Must-click link: Bing Russell and Lou Gehrig’s bat

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There is a fantastic story over at The Postgame by Steve Henson that went live late Monday night. Thanks to Old Gator I read it this morning. The topic: Bing Russell, Lou Gehrig’s last home run bat and a whole lot more.

Bing Russell is the father of actor Kurt Russell and the grandfather of former big leaguer Matt Franco.  In the late 1930s and 1940s he was a mega-batboy/clubbie for the Yankees.  It was more than just a temp job for a kid, as he traveled with the team and forged friendships with many of the stars despite being a kid. In April 1939, Gehrig hit two homers in an exhibition game against the Dodgers. They would be the last two homers he’d hit in any setting. When he came back to the dugout he gave his bat to Bing Russell. That bat is now up for auction and will fetch a zillion dollars.

But the story is about far more than the bat. It’s about Bing and his interesting life in and around baseball.  He went on to an acting career — which of course led to Kurt Russell’s acting career — but also owned a minor league team in Portland, Oregon in the 1970s, maintained a lifelong friendship with Lefty Gomez and then followed Matt Franco around the minors, cheering on his grandson.

Just a wonderful story about what sounds like a wonderful life. Definitely take a gander.

Clayton Kershaw struggles with control, walks six Marlins

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Dodgers ace Clayton Kershaw entered Wednesday night’s start against the Marlins without having issued a walk in his previous three starts. In fact, his last walk came on April 3 when he issued a free pass to Paul Goldschmidt with the bases empty and two outs in the bottom of the first inning. All told, Kershaw was on a streak of 26 walk-less innings before he took the mound at home to take on the Marlins.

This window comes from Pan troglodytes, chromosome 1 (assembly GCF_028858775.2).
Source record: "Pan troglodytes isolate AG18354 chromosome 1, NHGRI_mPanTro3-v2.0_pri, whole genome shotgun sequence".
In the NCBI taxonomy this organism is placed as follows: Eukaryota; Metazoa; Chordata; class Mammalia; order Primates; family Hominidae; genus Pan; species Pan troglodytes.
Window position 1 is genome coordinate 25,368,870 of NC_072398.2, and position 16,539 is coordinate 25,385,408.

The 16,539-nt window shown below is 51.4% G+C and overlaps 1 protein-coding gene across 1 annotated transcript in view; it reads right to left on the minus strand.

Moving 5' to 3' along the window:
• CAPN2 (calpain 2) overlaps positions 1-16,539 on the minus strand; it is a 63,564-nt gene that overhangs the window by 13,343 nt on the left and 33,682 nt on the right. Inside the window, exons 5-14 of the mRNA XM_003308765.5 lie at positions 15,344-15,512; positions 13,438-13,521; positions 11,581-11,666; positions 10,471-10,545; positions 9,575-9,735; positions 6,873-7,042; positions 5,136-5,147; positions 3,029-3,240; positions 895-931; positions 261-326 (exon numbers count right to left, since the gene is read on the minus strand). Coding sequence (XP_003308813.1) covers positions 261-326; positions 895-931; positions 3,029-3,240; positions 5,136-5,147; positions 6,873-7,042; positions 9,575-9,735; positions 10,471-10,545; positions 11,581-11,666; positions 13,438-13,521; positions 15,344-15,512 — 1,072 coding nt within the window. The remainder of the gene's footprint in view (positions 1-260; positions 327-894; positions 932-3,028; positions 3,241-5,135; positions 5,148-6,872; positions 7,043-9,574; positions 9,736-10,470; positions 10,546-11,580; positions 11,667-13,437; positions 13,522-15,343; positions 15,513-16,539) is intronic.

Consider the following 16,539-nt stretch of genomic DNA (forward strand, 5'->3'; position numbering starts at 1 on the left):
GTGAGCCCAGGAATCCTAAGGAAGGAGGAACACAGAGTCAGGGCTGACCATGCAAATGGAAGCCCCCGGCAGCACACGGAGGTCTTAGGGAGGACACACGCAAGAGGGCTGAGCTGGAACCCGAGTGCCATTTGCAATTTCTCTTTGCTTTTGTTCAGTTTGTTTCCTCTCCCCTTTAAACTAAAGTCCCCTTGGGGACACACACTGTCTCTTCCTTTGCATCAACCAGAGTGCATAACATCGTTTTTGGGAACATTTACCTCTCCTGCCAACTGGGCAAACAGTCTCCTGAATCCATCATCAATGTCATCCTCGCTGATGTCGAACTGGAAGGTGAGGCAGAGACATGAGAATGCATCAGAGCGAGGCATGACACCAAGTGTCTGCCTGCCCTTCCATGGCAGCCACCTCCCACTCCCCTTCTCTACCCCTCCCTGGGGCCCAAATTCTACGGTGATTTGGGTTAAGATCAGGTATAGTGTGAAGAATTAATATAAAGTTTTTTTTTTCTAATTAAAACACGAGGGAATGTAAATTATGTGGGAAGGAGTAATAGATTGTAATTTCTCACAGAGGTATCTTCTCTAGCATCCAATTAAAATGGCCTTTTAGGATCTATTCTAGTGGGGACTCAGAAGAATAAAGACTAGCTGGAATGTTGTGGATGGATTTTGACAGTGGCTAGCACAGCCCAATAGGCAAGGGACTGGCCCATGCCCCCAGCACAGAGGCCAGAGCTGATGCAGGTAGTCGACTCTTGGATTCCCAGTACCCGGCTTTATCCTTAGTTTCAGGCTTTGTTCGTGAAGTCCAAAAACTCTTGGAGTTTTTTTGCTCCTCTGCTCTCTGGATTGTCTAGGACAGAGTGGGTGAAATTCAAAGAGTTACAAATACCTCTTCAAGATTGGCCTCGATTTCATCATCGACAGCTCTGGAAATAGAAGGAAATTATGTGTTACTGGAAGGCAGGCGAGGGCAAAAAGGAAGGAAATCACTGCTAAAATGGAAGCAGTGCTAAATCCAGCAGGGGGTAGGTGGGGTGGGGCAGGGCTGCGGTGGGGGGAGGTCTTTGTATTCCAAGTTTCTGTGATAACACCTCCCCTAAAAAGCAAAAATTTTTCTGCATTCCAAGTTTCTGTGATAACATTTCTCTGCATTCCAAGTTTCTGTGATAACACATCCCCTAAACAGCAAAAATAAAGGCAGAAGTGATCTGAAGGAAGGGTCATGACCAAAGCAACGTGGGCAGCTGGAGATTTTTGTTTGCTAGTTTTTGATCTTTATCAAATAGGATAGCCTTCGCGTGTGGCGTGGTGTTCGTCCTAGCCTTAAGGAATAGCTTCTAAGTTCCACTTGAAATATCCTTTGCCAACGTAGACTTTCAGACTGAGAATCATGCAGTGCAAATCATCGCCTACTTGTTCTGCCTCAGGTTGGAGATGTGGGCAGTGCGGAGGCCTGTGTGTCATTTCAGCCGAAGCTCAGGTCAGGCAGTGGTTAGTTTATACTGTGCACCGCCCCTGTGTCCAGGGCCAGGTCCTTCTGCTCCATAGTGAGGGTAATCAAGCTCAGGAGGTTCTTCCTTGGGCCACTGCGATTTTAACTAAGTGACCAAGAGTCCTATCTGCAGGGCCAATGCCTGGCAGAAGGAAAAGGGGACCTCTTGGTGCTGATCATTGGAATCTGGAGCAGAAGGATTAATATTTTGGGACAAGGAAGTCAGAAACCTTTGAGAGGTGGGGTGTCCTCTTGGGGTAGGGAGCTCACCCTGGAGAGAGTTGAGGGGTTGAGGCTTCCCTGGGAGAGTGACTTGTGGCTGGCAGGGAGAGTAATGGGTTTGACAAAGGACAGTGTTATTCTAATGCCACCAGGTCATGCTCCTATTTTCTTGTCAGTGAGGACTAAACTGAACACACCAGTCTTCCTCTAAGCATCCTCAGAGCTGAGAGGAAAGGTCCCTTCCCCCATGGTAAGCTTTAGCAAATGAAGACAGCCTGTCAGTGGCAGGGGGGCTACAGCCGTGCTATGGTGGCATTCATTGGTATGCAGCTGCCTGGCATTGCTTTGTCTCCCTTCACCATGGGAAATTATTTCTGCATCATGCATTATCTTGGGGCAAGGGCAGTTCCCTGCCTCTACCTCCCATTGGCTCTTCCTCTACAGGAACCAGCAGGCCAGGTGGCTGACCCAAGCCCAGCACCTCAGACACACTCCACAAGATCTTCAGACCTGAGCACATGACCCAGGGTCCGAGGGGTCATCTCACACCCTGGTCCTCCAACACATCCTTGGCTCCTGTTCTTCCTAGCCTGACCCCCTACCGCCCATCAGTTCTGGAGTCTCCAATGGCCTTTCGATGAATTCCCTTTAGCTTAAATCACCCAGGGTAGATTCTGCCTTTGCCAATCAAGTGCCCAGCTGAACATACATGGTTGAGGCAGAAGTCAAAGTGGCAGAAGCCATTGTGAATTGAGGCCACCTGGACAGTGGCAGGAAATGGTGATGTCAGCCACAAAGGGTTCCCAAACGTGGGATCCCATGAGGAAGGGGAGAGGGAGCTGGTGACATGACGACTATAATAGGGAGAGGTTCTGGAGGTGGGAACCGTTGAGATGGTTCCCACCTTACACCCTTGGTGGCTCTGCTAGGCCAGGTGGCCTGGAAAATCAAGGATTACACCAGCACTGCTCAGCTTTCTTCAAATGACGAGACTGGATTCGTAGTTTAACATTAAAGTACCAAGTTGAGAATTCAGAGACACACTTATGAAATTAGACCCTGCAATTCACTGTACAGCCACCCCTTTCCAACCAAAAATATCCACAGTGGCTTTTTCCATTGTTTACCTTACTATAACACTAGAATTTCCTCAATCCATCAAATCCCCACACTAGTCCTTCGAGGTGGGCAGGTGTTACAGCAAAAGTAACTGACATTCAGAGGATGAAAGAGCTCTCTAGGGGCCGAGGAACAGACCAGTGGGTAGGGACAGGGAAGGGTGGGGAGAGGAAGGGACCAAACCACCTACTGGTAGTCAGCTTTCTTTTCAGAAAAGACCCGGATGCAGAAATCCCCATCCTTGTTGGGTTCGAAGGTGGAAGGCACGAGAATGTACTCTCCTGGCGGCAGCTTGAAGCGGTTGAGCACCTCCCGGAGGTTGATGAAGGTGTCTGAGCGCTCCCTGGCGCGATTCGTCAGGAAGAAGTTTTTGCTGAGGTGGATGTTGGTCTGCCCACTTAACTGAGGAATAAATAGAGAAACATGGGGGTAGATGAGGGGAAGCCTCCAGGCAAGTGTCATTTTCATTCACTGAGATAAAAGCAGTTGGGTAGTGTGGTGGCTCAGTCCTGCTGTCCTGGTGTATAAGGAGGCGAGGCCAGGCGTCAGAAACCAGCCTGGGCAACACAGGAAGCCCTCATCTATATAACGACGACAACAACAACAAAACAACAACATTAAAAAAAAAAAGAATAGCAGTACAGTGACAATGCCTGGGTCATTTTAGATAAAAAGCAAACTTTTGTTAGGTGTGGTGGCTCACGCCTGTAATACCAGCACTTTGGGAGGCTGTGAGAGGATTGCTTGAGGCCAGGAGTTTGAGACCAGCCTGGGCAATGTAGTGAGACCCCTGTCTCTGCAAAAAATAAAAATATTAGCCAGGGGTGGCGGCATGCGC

Kershaw started off Wednesday in character, striking out the side in the first inning. He issued a walk in a tough second inning, but escaped without allowing a run. Kershaw walked two more in the third and again danced out of danger. In the fourth, Kershaw walked Lewis Brinson to load the bases with no outs and — you guessed it — didn’t end up allowing a run. His errant control finally came back to bite him in the fifth when Kershaw issued back-to-back two-out walks, then served up a three-run home run to Miguel Rojas down the left field line. His night was done when he completed the inning. Five innings, three runs, five hits, six walks, seven strikeouts, 112 pitches.

The six walks Kershaw issued over five innings marked his first six-walk outing since April 7, 2010 when he issued six free passes to the Pirates in 4 2/3 innings. The only other time he walked as many was on August 3, 2009 against the Brewers in a four-plus inning outing. Kershaw hasn’t even walked five batters in an outing recently — the last time was September 23, 2012 against the Reds.